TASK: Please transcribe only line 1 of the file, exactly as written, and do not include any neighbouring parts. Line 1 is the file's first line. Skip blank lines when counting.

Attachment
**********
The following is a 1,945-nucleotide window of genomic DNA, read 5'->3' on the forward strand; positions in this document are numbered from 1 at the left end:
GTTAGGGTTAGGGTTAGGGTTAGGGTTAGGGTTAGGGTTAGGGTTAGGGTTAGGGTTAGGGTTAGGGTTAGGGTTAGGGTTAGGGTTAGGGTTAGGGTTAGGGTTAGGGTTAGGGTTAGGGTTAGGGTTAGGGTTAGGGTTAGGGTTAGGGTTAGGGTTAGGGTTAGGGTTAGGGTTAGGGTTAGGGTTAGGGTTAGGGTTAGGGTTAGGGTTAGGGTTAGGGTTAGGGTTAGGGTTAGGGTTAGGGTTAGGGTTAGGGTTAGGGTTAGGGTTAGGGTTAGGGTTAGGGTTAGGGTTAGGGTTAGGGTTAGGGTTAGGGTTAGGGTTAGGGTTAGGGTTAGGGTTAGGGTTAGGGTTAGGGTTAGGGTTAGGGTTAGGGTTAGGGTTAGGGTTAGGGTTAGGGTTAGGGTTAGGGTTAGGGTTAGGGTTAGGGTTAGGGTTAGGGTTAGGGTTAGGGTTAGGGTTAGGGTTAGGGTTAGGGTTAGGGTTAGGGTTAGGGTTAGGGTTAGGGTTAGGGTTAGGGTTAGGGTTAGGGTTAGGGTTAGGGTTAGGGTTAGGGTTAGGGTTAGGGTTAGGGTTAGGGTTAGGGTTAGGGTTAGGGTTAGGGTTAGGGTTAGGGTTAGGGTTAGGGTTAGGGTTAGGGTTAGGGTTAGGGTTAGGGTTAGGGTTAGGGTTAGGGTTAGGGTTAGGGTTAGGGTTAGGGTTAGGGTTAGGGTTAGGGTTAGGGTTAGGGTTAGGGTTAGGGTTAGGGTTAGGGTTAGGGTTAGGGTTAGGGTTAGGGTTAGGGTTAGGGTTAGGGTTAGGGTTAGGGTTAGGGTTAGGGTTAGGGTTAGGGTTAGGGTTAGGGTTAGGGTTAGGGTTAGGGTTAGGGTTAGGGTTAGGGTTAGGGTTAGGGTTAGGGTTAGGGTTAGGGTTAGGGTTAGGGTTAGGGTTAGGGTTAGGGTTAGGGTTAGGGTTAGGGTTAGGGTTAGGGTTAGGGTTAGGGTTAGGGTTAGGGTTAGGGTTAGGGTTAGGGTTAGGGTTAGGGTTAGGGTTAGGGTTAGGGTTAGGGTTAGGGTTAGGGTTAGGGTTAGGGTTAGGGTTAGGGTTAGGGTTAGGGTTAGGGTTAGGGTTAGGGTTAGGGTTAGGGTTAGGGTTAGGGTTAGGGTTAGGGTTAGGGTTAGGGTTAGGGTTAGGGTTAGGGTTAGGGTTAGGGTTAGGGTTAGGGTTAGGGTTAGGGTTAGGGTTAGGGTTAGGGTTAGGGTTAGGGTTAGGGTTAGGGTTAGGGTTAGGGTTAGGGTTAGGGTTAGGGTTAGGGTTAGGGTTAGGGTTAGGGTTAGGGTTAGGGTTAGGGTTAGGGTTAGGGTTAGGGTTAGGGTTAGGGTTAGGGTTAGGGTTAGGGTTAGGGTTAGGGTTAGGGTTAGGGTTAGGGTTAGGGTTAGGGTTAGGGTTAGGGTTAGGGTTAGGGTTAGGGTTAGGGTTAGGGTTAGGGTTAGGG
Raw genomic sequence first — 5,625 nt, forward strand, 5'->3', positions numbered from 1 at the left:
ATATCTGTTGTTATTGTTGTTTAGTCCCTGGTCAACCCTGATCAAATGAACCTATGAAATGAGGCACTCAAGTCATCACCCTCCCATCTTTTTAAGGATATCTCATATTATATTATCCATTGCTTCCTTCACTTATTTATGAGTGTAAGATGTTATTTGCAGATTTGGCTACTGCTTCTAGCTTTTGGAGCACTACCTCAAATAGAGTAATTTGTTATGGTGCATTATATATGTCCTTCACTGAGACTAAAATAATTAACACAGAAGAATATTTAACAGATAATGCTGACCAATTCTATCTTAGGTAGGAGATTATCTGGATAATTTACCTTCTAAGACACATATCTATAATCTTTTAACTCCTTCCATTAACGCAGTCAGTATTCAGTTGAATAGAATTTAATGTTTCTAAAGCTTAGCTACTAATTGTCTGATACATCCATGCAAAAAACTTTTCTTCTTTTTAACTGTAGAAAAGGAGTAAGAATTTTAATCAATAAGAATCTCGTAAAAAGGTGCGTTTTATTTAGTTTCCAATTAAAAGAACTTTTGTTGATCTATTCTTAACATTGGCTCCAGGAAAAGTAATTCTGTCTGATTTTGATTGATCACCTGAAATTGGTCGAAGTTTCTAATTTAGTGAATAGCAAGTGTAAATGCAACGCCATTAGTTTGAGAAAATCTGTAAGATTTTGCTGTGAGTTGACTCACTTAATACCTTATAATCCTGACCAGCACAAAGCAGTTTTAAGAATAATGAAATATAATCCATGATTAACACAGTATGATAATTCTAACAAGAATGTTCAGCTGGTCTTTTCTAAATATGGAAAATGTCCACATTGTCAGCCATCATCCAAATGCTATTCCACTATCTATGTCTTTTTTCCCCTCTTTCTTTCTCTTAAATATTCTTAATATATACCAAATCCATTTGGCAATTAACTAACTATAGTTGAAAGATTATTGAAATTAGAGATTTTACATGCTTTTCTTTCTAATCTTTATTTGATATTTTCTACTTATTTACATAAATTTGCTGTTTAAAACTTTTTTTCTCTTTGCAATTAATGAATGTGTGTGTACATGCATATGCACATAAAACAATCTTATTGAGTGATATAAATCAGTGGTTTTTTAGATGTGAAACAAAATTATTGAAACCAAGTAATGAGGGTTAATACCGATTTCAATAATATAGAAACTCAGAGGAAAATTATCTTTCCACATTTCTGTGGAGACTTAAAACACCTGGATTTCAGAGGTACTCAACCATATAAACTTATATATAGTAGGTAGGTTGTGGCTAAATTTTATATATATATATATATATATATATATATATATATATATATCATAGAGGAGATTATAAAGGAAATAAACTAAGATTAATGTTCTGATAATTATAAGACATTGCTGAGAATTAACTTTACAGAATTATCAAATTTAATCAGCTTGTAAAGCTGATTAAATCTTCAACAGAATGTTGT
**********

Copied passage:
The following is a 1,945-nucleotide window of genomic DNA, read 5'->3' on the forward strand; positions in this document are numbered from 1 at the left end: